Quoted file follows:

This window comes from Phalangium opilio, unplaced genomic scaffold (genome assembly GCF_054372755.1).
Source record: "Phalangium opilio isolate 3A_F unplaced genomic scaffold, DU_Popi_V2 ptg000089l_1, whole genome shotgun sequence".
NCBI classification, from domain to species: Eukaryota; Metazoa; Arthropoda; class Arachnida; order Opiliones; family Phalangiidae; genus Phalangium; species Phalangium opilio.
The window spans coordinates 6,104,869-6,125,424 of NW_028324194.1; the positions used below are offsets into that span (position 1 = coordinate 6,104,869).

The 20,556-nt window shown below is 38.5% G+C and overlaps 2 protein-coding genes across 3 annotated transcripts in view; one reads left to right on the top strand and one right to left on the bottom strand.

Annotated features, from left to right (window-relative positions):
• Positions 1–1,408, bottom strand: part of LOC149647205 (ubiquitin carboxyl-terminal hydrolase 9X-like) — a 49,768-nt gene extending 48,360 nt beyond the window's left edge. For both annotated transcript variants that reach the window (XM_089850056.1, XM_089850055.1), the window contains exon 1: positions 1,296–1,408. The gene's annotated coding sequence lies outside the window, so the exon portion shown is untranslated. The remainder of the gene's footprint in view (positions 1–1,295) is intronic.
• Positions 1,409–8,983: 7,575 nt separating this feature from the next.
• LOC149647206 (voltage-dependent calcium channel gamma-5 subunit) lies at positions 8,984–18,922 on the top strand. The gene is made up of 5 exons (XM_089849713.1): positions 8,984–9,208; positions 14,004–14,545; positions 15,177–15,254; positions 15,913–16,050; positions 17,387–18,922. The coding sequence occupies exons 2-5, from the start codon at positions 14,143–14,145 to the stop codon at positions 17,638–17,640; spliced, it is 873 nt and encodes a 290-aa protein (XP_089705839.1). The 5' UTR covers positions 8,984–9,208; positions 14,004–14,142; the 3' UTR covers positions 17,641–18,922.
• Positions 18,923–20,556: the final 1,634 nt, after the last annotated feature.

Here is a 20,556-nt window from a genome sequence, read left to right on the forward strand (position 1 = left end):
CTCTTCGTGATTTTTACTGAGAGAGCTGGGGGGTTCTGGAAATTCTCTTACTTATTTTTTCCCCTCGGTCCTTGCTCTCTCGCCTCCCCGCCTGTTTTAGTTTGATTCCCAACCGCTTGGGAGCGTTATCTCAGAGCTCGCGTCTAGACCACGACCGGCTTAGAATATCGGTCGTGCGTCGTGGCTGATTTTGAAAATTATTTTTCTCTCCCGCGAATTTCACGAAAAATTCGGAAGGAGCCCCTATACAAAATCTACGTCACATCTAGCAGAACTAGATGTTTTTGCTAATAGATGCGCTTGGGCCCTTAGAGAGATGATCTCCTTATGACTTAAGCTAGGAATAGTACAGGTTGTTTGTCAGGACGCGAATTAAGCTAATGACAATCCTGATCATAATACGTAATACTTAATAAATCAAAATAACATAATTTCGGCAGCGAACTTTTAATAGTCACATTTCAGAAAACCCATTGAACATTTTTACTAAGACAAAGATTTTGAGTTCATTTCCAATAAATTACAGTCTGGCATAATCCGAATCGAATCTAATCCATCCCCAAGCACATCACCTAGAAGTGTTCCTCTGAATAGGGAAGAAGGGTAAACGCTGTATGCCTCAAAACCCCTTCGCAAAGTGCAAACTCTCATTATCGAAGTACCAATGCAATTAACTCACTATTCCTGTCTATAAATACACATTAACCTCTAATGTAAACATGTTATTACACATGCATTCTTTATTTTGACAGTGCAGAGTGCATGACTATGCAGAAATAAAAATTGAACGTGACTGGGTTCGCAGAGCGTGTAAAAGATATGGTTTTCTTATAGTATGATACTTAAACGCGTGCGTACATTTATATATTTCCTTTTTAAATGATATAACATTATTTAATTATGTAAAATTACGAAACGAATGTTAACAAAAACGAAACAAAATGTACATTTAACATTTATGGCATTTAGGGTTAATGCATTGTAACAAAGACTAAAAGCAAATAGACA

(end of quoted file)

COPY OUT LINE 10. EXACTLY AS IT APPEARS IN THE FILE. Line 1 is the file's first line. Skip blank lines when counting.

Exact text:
• Positions 18,923–20,556: the final 1,634 nt, after the last annotated feature.